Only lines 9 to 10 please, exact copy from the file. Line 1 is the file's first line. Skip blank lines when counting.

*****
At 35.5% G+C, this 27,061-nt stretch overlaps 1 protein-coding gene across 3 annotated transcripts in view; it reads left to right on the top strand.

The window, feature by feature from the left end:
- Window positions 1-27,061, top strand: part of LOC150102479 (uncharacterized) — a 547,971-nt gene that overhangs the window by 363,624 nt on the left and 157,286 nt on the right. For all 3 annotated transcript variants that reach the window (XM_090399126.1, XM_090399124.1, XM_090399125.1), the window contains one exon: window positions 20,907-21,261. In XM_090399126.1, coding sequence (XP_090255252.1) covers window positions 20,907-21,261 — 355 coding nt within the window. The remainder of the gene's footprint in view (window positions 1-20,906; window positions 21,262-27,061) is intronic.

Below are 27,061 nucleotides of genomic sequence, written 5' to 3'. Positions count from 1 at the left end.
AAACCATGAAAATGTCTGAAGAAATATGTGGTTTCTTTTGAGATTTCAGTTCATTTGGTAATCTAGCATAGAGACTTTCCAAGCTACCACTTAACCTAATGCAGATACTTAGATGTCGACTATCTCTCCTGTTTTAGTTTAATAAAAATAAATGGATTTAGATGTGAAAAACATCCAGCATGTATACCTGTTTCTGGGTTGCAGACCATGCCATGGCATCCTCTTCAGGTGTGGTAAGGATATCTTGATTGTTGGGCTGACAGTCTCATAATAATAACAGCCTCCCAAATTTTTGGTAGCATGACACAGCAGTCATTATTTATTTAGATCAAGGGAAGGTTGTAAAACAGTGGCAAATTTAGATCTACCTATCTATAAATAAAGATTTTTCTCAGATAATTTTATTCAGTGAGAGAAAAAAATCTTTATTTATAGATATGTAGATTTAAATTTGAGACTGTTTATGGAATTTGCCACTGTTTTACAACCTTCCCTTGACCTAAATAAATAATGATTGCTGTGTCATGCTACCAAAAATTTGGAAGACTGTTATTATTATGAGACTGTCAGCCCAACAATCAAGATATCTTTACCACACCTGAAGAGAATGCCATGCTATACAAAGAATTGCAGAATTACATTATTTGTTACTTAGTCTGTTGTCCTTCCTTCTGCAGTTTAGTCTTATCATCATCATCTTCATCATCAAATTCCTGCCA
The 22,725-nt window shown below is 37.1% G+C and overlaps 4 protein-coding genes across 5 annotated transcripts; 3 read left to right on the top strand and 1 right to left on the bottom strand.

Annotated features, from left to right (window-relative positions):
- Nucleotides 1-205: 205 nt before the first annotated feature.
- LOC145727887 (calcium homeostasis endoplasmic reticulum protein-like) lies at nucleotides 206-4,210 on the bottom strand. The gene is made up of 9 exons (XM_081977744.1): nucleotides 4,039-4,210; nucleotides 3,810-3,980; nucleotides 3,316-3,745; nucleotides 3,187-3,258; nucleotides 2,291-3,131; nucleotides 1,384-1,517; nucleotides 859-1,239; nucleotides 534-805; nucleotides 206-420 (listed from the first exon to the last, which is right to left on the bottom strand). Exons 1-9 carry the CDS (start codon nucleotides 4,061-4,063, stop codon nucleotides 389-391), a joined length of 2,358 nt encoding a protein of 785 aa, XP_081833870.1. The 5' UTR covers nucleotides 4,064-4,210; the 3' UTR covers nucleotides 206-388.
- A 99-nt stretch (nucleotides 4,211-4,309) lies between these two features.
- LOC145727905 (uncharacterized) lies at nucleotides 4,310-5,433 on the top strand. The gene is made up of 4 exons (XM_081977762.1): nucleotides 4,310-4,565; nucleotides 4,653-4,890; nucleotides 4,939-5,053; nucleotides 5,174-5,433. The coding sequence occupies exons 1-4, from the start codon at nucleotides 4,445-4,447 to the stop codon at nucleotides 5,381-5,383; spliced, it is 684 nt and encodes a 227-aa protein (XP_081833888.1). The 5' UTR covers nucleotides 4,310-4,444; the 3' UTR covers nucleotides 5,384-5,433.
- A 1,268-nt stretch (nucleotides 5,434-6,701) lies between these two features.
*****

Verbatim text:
- LOC145727887 (calcium homeostasis endoplasmic reticulum protein-like) lies at nucleotides 206-4,210 on the bottom strand. The gene is made up of 9 exons (XM_081977744.1): nucleotides 4,039-4,210; nucleotides 3,810-3,980; nucleotides 3,316-3,745; nucleotides 3,187-3,258; nucleotides 2,291-3,131; nucleotides 1,384-1,517; nucleotides 859-1,239; nucleotides 534-805; nucleotides 206-420 (listed from the first exon to the last, which is right to left on the bottom strand). Exons 1-9 carry the CDS (start codon nucleotides 4,061-4,063, stop codon nucleotides 389-391), a joined length of 2,358 nt encoding a protein of 785 aa, XP_081833870.1. The 5' UTR covers nucleotides 4,064-4,210; the 3' UTR covers nucleotides 206-388.
- A 99-nt stretch (nucleotides 4,211-4,309) lies between these two features.